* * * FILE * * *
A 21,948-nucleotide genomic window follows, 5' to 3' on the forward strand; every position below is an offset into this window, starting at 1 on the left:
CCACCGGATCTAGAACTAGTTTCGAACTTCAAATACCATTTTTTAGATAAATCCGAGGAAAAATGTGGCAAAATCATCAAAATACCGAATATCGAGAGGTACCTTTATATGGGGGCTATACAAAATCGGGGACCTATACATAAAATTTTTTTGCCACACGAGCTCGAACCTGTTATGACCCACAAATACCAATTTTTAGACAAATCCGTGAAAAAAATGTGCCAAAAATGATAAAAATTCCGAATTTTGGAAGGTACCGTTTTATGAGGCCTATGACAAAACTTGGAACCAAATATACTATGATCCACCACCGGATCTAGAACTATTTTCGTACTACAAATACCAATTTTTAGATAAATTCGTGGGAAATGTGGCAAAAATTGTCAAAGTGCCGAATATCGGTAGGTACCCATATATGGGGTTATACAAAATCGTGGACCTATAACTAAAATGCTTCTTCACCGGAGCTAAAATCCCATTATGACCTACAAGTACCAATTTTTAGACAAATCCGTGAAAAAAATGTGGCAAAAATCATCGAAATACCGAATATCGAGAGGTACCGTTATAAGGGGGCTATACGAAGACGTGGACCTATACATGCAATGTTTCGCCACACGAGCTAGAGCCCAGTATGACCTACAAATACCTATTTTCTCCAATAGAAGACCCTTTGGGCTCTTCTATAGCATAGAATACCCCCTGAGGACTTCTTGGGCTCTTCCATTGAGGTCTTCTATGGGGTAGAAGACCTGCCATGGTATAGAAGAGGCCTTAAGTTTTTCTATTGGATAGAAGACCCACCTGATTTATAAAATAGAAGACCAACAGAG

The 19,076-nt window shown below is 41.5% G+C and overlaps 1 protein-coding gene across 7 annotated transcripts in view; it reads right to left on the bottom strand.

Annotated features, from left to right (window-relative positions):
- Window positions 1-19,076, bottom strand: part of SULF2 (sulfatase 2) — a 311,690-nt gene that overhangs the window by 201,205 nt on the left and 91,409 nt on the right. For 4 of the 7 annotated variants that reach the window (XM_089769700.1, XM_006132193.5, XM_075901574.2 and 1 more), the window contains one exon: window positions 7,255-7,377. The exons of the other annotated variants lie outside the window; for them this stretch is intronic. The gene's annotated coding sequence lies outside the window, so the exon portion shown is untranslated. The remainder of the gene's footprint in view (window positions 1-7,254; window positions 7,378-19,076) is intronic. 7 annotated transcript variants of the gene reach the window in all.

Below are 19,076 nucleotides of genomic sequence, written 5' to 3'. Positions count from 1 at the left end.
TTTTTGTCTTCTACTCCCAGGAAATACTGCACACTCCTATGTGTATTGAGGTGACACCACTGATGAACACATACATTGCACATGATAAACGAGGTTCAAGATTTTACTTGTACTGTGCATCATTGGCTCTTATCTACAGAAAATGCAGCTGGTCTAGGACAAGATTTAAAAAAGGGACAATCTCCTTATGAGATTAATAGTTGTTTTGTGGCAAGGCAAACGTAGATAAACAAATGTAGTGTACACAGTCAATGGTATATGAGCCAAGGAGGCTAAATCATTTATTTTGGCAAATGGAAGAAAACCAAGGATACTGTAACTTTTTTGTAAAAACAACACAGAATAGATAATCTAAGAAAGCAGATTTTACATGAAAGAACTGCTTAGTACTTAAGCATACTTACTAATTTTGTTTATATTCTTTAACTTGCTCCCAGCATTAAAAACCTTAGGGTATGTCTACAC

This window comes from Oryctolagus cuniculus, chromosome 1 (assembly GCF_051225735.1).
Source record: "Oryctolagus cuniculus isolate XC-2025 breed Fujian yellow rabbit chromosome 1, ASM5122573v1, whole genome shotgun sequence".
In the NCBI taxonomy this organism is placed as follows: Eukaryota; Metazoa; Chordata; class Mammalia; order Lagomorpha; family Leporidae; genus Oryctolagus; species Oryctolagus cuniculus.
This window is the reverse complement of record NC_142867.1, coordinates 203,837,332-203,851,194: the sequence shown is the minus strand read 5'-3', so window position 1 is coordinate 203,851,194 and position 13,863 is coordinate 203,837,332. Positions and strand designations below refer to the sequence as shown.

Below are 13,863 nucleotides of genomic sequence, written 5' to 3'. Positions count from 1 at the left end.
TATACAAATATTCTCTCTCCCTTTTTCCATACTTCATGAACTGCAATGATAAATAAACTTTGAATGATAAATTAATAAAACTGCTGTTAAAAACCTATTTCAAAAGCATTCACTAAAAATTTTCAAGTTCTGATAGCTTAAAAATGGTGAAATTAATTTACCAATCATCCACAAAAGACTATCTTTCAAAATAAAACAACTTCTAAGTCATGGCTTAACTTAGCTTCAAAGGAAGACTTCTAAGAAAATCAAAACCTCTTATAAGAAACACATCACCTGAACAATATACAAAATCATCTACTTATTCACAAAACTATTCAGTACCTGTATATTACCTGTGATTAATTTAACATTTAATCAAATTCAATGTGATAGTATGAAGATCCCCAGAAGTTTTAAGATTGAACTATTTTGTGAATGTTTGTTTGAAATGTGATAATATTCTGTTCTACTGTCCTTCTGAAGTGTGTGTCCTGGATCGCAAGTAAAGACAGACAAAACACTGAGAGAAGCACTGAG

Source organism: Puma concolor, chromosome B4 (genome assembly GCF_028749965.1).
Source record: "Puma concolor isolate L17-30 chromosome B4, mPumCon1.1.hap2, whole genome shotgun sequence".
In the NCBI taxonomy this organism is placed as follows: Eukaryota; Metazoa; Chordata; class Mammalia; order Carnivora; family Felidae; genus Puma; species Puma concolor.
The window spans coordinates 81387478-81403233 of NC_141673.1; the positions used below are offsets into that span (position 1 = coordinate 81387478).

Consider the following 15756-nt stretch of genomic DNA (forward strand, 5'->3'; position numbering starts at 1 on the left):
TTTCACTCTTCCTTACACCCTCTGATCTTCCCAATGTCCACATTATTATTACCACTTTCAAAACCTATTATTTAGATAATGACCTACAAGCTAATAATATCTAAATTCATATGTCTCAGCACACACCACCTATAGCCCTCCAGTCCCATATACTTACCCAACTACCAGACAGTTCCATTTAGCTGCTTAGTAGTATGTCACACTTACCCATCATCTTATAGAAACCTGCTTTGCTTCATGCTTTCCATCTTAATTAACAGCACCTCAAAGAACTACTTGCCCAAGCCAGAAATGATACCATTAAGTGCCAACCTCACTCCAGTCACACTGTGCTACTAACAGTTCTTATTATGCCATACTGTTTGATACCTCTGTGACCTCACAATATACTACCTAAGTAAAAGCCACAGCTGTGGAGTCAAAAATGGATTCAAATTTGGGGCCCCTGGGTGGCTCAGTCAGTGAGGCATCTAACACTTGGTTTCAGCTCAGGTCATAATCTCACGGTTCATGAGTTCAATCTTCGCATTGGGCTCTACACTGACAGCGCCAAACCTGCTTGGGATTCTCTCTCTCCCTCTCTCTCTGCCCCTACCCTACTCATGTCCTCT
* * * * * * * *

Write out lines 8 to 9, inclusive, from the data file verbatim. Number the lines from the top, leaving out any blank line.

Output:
This window comes from Oryctolagus cuniculus, chromosome 1 (assembly GCF_051225735.1).
Source record: "Oryctolagus cuniculus isolate XC-2025 breed Fujian yellow rabbit chromosome 1, ASM5122573v1, whole genome shotgun sequence".